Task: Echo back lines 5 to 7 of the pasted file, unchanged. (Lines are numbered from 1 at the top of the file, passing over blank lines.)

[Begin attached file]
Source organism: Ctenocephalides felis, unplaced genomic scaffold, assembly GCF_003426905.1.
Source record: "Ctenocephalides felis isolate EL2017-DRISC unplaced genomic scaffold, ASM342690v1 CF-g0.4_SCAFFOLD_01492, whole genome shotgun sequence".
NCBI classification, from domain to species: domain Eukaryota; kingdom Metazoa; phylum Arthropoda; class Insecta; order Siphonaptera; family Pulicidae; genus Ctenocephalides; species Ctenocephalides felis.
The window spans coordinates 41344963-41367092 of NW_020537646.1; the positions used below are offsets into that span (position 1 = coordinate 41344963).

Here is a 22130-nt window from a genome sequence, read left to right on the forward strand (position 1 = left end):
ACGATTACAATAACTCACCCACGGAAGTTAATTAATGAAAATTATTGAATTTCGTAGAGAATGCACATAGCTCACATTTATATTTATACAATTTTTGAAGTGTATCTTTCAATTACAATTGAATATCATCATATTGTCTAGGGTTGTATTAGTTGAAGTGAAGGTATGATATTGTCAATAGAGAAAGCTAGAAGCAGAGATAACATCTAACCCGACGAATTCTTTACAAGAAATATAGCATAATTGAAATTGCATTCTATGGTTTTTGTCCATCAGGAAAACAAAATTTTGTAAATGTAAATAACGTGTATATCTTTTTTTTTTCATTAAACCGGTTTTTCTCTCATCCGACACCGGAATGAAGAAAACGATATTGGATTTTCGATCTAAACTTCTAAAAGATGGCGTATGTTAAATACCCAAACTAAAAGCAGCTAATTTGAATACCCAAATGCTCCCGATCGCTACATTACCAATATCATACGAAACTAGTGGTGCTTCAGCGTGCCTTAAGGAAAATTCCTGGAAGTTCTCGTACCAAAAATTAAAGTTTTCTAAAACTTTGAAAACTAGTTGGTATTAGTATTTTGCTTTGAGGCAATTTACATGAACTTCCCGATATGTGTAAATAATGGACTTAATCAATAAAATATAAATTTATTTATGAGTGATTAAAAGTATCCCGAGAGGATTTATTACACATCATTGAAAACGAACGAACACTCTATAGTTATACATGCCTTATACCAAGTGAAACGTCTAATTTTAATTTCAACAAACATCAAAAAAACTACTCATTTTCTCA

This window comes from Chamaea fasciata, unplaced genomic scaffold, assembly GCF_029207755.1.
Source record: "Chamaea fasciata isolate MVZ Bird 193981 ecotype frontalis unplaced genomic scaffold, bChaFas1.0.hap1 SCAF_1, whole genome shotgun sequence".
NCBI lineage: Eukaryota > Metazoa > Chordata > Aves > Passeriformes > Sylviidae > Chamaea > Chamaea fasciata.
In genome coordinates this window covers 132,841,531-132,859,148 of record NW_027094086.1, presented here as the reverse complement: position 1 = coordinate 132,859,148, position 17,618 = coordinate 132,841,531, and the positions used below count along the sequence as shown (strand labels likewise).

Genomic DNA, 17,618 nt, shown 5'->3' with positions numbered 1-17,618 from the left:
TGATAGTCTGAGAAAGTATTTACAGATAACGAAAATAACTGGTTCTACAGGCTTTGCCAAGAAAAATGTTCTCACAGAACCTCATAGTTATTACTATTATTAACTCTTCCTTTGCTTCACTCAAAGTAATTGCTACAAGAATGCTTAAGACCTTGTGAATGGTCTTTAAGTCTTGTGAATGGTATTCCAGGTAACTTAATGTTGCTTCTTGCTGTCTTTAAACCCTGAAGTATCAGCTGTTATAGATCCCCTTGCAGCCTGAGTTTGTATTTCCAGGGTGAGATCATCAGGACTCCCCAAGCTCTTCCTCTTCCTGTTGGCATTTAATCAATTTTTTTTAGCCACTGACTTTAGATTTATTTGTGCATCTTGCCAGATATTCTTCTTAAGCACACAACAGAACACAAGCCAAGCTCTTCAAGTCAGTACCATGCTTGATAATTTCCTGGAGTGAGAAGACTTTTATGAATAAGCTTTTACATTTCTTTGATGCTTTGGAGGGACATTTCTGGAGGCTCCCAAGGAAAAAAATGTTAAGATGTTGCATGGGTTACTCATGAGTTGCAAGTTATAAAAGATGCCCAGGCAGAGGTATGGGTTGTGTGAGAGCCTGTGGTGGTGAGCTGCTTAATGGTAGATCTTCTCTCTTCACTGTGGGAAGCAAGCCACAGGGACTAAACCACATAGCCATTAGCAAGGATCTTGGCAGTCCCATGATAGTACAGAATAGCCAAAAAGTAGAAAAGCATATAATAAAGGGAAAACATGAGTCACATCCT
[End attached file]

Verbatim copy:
Here is a 22130-nt window from a genome sequence, read left to right on the forward strand (position 1 = left end):
ACGATTACAATAACTCACCCACGGAAGTTAATTAATGAAAATTATTGAATTTCGTAGAGAATGCACATAGCTCACATTTATATTTATACAATTTTTGAAGTGTATCTTTCAATTACAATTGAATATCATCATATTGTCTAGGGTTGTATTAGTTGAAGTGAAGGTATGATATTGTCAATAGAGAAAGCTAGAAGCAGAGATAACATCTAACCCGACGAATTCTTTACAAGAAATATAGCATAATTGAAATTGCATTCTATGGTTTTTGTCCATCAGGAAAACAAAATTTTGTAAATGTAAATAACGTGTATATCTTTTTTTTTTCATTAAACCGGTTTTTCTCTCATCCGACACCGGAATGAAGAAAACGATATTGGATTTTCGATCTAAACTTCTAAAAGATGGCGTATGTTAAATACCCAAACTAAAAGCAGCTAATTTGAATACCCAAATGCTCCCGATCGCTACATTACCAATATCATACGAAACTAGTGGTGCTTCAGCGTGCCTTAAGGAAAATTCCTGGAAGTTCTCGTACCAAAAATTAAAGTTTTCTAAAACTTTGAAAACTAGTTGGTATTAGTATTTTGCTTTGAGGCAATTTACATGAACTTCCCGATATGTGTAAATAATGGACTTAATCAATAAAATATAAATTTATTTATGAGTGATTAAAAGTATCCCGAGAGGATTTATTACACATCATTGAAAACGAACGAACACTCTATAGTTATACATGCCTTATACCAAGTGAAACGTCTAATTTTAATTTCAACAAACATCAAAAAAACTACTCATTTTCTCA

This window comes from Chamaea fasciata, unplaced genomic scaffold, assembly GCF_029207755.1.